|Year : 1969 | Volume
| Issue : 1 | Page : 14-16
Steroid induced glaucoma (experimental study)
SD Gupta, JS Gupta, SB Gupta, BG Mahajan
The Department of Ophthalmology, Postgraduate Institute of Medical Education and Research, Chandigarh, India
|Date of Web Publication||4-Jan-2008|
S D Gupta
The Department of Ophthalmology, Postgraduate Institute of Medical Education and Research, Chandigarh
Source of Support: None, Conflict of Interest: None
|How to cite this article:|
Gupta S D, Gupta J S, Gupta S B, Mahajan B G. Steroid induced glaucoma (experimental study). Indian J Ophthalmol 1969;17:14-6
|How to cite this URL:|
Gupta S D, Gupta J S, Gupta S B, Mahajan B G. Steroid induced glaucoma (experimental study). Indian J Ophthalmol [serial online] 1969 [cited 2020 Aug 13];17:14-6. Available from: http://www.ijo.in/text.asp?1969/17/1/14/37574
Corticosteroids locally in the eye and/or systemically have been and are being used extensively for a wide variety of inflammatory and allergic conditions in all branches of medicine and surgery. The anti-inflammatory effect is of great value in eye because it prevents the irrepairable damage to visual apparatus by the inflammatory process during its active stage.
In view of their widespread use, it is important to be familiar with its various adverse side effects. Their general untoward side effects are known for long but it was not till recently that long term corticosteroids topically in the eye and/or systemically were incriminated for posterior sub-capsular cataract (BLACK, OGLESBY, von SALLMANN AND B'UNIM) and elevation of intraocular pressure with its subsequent sequela;. Though its effect on intra-ocular pressure has been sounded by many workers in human beings (ARMALY,) and (BECKER AND MILLS) and in animals (KOSAKI NAKATANI AND AZUMA; SHEVALEY,) there are certain reports which fail to confirm this finding (BLAKE, FASANELLA AND WONG; TILLET; LEE.) This subject being new and somewhat controversial, we thought it fit to study whether corticosteroids have any appreciable effect on intraocular pressure as studied usually in the ophthalmic departments.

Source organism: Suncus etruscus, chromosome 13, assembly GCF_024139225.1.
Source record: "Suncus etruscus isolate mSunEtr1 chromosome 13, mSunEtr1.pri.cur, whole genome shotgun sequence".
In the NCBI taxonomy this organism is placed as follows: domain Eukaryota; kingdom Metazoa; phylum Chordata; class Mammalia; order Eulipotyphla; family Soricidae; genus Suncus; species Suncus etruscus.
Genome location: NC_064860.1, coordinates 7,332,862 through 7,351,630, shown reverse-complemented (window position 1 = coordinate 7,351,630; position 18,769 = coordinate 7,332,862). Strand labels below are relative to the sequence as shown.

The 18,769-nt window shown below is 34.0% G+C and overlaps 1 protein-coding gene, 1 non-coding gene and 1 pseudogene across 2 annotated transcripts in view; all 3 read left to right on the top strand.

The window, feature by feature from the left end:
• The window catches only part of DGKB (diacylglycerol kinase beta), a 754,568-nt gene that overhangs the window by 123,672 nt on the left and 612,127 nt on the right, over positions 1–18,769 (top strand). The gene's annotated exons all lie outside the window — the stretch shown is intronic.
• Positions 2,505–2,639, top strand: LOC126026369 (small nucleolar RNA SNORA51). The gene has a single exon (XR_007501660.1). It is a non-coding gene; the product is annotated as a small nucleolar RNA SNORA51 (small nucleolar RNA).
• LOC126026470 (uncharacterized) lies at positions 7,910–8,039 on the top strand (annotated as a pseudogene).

| Methods And Material|| |
The study was divided into two groups.
(1) Experimental (in rabbits)
This is a preliminary report on experimental study.
This study included 15 rabbits. Normal tension was established for all the rabbits for three days. Tension was recorded under local anesthesia using 1 percent anethaine drops. Care was taken that the nictitating membrane did not come under the base of the tonometer. Tension was recorded each time by two weights (5.5 gm and 10 gm) and the mean of the two was taken as the correct reading. Rabbits were divided into two groups.
a) Topical steroid group: This consisted of nine rabbits. In one of the eyes Hydrocortisone acetate (Efcorlin) or Betamethasone (Betnesol) eye drops were used three times a day in each rabbit. The other eye served as control. In addition, subconjunctival injection of cortisone suspension (8 mg.) was given in the eye getting the drops every week for potentiating the effect of drops. Tensions in the eyes were recorded twice a week. The follow-up period was about six weeks.
b) Systemic and local steroid group: This comprised of six rabbits. In sub groups of two, rabbits were fed 5 mg, 7.5 mg and 10 mg of prednisolone in the form of suspension through a rubber tube in the oesophagus. In addition, hydrocortisone ointment was instilled twice daily in the right eye. The tension was recorded twice a week. The treatment and check up were continued for six weeks.
| Observations|| |
The normal tension range in rabbits was found to be between 18 and 24 mm Hg with a mean of 21.08 mm Hg in the right eye and 20.81 mm Hg in the left eye.